Mike Long of San Diego, California in the U.S. has spent more than 45 years in search of giant bass and is arguably the most famous of all really big bass anglers. He fishes nearly 250 days a year and has filmed as much big bass behaviour as his hard drives allow. News editor Duncan Murfin managed to catch up with him, and even though he was on his way to one of his favourite lakes during the height of the post spawn, he happily shared some valuable lessons about big bass he has learned over the years.
“I’m going on 53 this year,” he says, and points out that he has been observing bass behaviour for the better part of 45 of them, spending parts of every month of every year out on the water on big lakes and on small ponds. “I have always been interested in how they behave, from peeking through holes in the dock to interacting with big bass underwater with a camera. Most people think these mega bass are super smart, but simply put they only ever do three things: they eat, recover and they spawn, and that’s it. You don’t find them off playing or relaxing – their entire behavioural pattern is dictated by instinct and natural drivers such as the moon, sun, weather, water quality, time of day and bait they’re feeding on. As these drivers change so does their behaviour – catching these fish is like playing a game of chess”, he says.
“If you’ve ever watched bass feeding on schools of bait there’s always those few individuals in the group that make the right decisions at exactly the right time, veering around cover or adjusting course when the bait pivots -these fish’s instincts are far more dialed in” he explains.
“Nature is quite diverse and not everything is created equal, otherwise the whole world would be a bunch of Einsteins,” he states, “and it applies to the bass world too. These bass start out in smaller schools where they find safety in numbers, but the bigger the get they more they tend to be loaners which often the bigger ones are. They just have better instincts than the rest and there is no other way to describe them than very territorial.”
Over the years and countless double digit (75 bass over 15lb) catches Mike has devised a methodology regarding bass awareness levels that he scores on his “on guard” system. It factors several environmental conditions such as barometric pressure, overhead conditions with water clarity, season and time of day. On bluebird, wind still days, on crystal clear lakes with 30ft-plus visibility, those big bass are on a level 5 on-guard, almost uncatchable, but should the conditions or light penetration change, so will their attitude, dropping them to a two on the “on guard scale” that ranks the potential of triggering a bite.
“Being such visual sight feeders a bass’ eyesight is a critical part of its survival,” he notes. “Just like humans their eyes consist of rods and cones in their retinas but bass have more rod cells which allow them to see better under low light conditions. Their sight is attuned to their environment and the bigger they get the bigger their eyes grow and that means the better they can see, it also means they are affected by light penetration so much more. On some of our lakes bass have physiologically grown with their eyes shifting to the top of their heads based on how they look up when feeding.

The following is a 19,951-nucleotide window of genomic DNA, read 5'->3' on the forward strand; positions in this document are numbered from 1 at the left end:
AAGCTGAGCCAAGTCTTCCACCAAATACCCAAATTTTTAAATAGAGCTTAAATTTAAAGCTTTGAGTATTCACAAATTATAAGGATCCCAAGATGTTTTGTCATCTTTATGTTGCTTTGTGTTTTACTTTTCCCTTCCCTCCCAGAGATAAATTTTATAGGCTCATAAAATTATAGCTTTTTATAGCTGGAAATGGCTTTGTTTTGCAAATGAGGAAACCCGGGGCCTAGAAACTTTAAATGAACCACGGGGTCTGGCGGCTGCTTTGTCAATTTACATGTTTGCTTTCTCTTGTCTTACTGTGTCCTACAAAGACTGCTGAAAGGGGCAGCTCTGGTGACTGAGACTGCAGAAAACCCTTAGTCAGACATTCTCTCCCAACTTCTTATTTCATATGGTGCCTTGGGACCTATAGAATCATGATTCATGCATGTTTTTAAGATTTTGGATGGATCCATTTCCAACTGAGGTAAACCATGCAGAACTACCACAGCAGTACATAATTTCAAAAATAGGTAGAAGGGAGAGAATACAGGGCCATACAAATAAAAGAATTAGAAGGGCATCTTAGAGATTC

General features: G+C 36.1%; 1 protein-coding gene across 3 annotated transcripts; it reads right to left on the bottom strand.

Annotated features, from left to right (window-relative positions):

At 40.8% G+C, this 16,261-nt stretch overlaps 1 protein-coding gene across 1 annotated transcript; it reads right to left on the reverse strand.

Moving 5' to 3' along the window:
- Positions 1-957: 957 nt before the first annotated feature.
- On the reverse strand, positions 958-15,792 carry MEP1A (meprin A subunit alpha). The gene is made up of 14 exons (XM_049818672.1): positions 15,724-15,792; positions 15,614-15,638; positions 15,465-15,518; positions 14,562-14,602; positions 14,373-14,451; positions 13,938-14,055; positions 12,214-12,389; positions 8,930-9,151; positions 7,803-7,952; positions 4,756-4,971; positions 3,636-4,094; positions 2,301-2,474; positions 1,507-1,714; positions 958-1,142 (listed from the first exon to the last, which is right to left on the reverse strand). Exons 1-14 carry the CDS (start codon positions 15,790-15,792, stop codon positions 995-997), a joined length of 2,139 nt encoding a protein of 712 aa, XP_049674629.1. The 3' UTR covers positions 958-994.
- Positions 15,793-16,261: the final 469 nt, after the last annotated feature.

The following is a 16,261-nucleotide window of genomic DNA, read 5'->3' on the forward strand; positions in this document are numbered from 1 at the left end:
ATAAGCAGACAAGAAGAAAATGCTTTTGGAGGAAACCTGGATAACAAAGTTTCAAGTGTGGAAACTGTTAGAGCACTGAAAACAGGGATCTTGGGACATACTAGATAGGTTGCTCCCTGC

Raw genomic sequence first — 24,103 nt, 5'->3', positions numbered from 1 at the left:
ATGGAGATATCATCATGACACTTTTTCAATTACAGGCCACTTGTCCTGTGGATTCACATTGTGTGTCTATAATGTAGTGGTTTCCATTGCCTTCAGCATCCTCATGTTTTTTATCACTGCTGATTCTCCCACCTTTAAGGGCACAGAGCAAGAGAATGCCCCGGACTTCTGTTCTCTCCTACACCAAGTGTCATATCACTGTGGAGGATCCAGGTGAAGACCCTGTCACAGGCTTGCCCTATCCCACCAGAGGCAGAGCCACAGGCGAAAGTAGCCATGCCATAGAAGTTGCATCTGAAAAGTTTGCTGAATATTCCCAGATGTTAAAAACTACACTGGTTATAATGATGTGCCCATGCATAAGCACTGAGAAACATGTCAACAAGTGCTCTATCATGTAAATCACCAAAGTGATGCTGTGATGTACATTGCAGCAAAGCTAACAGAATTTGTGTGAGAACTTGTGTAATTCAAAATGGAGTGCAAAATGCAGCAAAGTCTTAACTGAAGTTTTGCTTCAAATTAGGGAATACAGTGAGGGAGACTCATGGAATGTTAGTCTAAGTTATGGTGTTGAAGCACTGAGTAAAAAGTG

I’ve witnessed this phenomenon on trout stocked lakes. Those fish feed on trout most of their lives so are continually looking upward from under a dock. On lakes where bluegill and craws form the majority of their diet their eyes are situated more to the side of the head. These fish are used to looking downward to spot prey and likely rely more on their peripheral vision to chase down a carp or a catfish”, he adds.
The forage Effect:
Why are bass growing to such gigantic proportions in southern California? Mike Long believes the longer growing season (bass spawned in February this year) combined with the protein-rich trout forage is the key. “You won’t believe how quickly an 8lb fish can transform into a double digit or even bigger fish – it takes only 5-trout plants to gain almost a third of their weight. I film a ton and have seen fish on camera in specific areas with identifying marks and scale patterns that weighed maybe eight pounds, but just 5 weeks later they’re almost 12lbs with big hanging guts. The trout are super digestible with their incredible high protein these fish can jump weight classes by eating just a single trout. I’ve even seen 3lbers trying to eat a 1,5lb trout and that fish will jump to a 4lb class fish overnight!” he exclaims.
“There are a few lakes here that don’t have trout in them and the bass don’t get as big as the bass at Lake Dixon for example. Their diet is different, feeding mainly on bluegill, crappie, shad, and crawfish; they’re big-boned fish with massive frames but they don’t have that hanging belly. When you catch one you find they have boney mouths from the high calcium intake from the craws, but what they’re eating requires a lot of energy to catch and intestinally break down so they don’t pack on as much weight,” pointing out that a hatchery trout has almost no scales as opposed to a bony panfish.
My lake doesn’t have big bass?